Transformers Cliffjumper

Ligier! You traitor!

This is not the G1 Cliffjumper, this is actually movie Bumblebee. He’s red because of the shame and filthy-feeling of Sam and Slut (can’t be bothered to spell her name right, yet willing to write this long extra sentence, so might as well just designate her Slut) doing the deed on his hood, in his interior and back in his trunk. As for the name Cliffjumper… da hoy, he drove off the cliff they were at. Which further explains the red, it’s the blood/hydraulic fluid of the filthy fleshlings when they all splattered on the ground below. Being an immortal robot, Cliffjumper survived. Which brings us to where we are.

As much as I wanted to like Michael Bay’s 2007 Transformers movie, and it was a free viewing from a friend, so I was obliged to feel diplomatic upon finishing the movie… the truth is, it was an absolutely horrid movie that somehow managed to fulfill my hope that it would be fast paced and action-y, yet somehow still managed to disappoint. Alas, let’s not turn this into a TF movie review. The point I’m actually trying to make is, despite the quality of the movie, the quality of the toys are pretty good.


Looks: Cliffjumper is based on the Camaro Concept Car version of Bumblebee. There is apparently no difference between the two except for the coloring. Now, contrary to how other TF toy fans sway, I for one prefer this red version to the regular yellow and black version. Why? Well, it makes little difference in terms of the overall body, but one area where Cliffjumper far outshines Bumblebee is the paint mapping on the face. While other toy fans dismay that Cliffjumper has a skull-like face due to how its painted, may I just state that… HE HAS A SKULL-LIKE FACE!

I mean… how is a skull face not cool? Especially when you consider how butt ugly the face actually is. Sure it’s not perfect, but drawing the customer’s attention away from the actual shape of this toy’s face has many advantages. First of all, the skull-like face is a novelty. Second, it distinguishes it from the regular Bumblebee version. Third, let’s face it, this figure’s face is actually not that aesthetically pleasing. If it were a toy from some other company and there’s no movie backing it, the face would be a total turn off for a buyer.

But enough with the face already! Onto the rest of this toy, I’ll say this. I don’t like the official way of having the wings out, not only does it look silly to me (unless you’re looking from directly in front), but it restricts arm movement slightly as the tires are pushed forward slightly. I rather keep the wings down, which not only frees up the arm movement, but adds an aesthetic that reminds me of Generation 1’s Sideswipe for some reason (must be the overall colors).

So what does it mean when what I have to say about the fig is a niggling lil’ nitpick? Obviously, it’s that the Camaro Concept mold is awesome. Oh sure, it has little things that detract from it, but overall, this is a toy with amazing presense! There’s just something about it that makes me wanna just display it. It simply looks dang cool. I felt NOTHING in the movie, but the toy’s totally different. I was initially worried that it’d just look like a robotic skeleton with car bits hanging off, but it totally doesn’t give off that vibe. Instead, what we have is a toy that just oozes cool.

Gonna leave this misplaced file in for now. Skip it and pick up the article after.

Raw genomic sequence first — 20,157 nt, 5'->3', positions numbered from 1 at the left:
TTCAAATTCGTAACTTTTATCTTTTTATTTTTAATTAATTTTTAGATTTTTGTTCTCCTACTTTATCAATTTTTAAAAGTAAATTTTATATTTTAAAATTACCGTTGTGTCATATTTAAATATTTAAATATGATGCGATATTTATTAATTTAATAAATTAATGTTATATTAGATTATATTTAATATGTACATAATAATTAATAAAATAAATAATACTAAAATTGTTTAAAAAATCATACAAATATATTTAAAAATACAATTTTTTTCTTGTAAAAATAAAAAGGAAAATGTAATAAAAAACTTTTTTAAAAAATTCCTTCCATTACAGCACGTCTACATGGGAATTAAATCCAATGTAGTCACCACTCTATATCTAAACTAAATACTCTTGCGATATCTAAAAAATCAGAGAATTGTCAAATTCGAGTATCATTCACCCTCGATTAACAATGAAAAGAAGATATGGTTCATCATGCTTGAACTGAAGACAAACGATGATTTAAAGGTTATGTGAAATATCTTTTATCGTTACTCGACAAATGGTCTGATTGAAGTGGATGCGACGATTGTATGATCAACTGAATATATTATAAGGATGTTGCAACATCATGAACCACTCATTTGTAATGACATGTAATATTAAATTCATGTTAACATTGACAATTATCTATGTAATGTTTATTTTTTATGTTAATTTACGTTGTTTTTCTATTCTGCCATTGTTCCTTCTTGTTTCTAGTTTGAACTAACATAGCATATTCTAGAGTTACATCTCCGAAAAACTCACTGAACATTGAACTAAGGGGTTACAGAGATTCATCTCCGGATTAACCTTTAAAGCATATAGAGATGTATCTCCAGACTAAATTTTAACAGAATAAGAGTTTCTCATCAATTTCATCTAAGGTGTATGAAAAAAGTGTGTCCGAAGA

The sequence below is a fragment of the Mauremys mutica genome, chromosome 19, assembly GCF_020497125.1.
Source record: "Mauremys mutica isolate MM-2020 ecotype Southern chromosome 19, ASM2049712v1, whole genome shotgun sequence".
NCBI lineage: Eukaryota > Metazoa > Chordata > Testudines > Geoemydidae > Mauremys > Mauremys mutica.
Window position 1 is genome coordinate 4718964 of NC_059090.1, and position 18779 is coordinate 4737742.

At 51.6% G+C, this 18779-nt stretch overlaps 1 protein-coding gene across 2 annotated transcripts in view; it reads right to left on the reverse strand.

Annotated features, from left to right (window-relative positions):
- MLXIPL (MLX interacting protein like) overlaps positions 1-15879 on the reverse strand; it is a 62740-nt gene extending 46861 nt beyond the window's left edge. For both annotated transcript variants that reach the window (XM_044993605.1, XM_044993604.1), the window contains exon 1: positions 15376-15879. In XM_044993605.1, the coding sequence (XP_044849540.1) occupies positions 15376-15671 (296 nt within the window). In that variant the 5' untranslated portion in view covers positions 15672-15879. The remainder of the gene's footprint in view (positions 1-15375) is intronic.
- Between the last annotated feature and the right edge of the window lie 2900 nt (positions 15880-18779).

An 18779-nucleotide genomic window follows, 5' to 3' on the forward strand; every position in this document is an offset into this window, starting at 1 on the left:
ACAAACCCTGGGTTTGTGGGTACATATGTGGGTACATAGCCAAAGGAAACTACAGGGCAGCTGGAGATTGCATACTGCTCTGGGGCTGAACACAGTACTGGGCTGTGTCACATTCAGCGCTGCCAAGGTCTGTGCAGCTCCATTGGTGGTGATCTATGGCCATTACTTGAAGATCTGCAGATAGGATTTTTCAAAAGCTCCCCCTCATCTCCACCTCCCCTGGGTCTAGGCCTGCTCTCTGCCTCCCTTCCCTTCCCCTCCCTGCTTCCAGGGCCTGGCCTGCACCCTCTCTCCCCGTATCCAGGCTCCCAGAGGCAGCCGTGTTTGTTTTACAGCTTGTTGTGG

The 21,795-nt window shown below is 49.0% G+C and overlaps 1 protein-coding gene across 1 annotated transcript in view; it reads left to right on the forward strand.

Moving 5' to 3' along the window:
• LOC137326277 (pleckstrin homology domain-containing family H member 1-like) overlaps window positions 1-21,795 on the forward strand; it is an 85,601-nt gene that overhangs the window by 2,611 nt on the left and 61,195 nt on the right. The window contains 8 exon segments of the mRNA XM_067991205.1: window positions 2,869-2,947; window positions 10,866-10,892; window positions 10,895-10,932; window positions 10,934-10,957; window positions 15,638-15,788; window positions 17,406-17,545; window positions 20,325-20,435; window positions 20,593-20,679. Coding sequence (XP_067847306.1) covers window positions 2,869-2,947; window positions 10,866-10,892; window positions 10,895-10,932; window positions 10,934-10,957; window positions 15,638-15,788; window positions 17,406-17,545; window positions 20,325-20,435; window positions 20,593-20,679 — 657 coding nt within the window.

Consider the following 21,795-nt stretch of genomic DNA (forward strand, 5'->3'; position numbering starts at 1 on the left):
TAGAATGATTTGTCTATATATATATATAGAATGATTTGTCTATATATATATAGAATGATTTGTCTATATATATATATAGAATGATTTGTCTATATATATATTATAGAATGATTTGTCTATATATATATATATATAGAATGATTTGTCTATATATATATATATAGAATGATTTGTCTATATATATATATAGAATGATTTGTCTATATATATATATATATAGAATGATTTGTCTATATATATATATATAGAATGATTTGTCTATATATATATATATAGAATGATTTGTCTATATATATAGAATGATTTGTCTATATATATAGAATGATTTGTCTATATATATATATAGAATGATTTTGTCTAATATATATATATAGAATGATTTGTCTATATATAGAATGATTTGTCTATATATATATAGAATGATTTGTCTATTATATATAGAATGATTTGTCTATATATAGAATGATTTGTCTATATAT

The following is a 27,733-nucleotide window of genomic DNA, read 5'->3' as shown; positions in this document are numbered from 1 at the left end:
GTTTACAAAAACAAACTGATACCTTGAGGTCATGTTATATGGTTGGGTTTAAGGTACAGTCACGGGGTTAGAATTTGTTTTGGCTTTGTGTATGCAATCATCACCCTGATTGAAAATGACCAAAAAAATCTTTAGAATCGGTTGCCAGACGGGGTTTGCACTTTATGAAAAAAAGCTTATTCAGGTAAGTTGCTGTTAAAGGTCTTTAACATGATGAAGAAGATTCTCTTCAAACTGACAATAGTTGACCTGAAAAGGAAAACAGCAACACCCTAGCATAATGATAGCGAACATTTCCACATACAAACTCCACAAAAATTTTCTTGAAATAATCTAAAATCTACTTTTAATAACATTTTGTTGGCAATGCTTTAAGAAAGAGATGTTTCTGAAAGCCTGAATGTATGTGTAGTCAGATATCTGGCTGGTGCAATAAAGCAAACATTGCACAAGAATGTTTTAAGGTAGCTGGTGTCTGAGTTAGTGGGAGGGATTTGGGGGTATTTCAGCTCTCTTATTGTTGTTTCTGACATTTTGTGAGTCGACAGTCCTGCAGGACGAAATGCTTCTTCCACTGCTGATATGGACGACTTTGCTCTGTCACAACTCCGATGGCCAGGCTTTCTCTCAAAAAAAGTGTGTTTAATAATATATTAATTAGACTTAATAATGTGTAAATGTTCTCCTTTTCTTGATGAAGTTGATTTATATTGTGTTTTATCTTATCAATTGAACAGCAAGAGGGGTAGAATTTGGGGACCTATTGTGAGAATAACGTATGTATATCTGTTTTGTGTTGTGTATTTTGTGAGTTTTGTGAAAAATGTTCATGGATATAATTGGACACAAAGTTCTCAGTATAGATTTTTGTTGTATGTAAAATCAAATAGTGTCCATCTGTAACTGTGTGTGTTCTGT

**** out of 5. Nitpicks keep it from a perfect score (*** for the Bumblebee version, the face factor’s too great).

Articulation: Articulation’s good without being great. It almost approaches very good status, were it not for little things like his weirdly shaped elbows/forearms and odd angles of his shoulders and waist joints. Other reviews note he has limited knee posability due to his automorph/transformation, but I for one think he has excellent knee movement. It not only bends 90 degrees, which is acceptable. But the automorph/transformation means you can “shorten” the legs so as to achieve dynamic stances, or simply to lower the center of gravity for more stability. His heel spurs apparently serve no purpose though.

***1/2 out of 5.


I’ll admit it, the first time I tried, I just couldn’t figure out how to bring his torso down. And I was pretty sure I’ll never get him back to vehicle mode. The legs are great, you just pull the feet out and the automorph does wonders to shift things about. It’s especially cool when you transform back to vehicle mode, because of how the rear windows shift into place.

But the upper body is something of a nightmare. Eventhough I have no problem with it now, it’s not the smoothness ride. The car bits get in the way. Fortunately, it’s not as bad as Cybertron Crosswise/Smokescreen/Autovolt’s and is kinda fun. But Classics Optimus this is not.

*** out of 5.


It’s a sporty red car, big whoopdie-doo. Yeah, that’s as much as this segment warrants. It’s not bad mind you, but it’s a car. It rolls because it’s on wheels. And in the real world, they’re used for transport and having nookie. Big whoop.

*** out of 5.

OVERALL: **** out of 5. I’m feeling generous, but this is a mighty cool figure.

Dang, almost forgot. Visit: for the original gallery, or just go here. Bumblebee version also available here.

This entry was posted in Toy Reviews, Transformers, Transformers Movie (2007) and tagged , , , , , . Bookmark the permalink.

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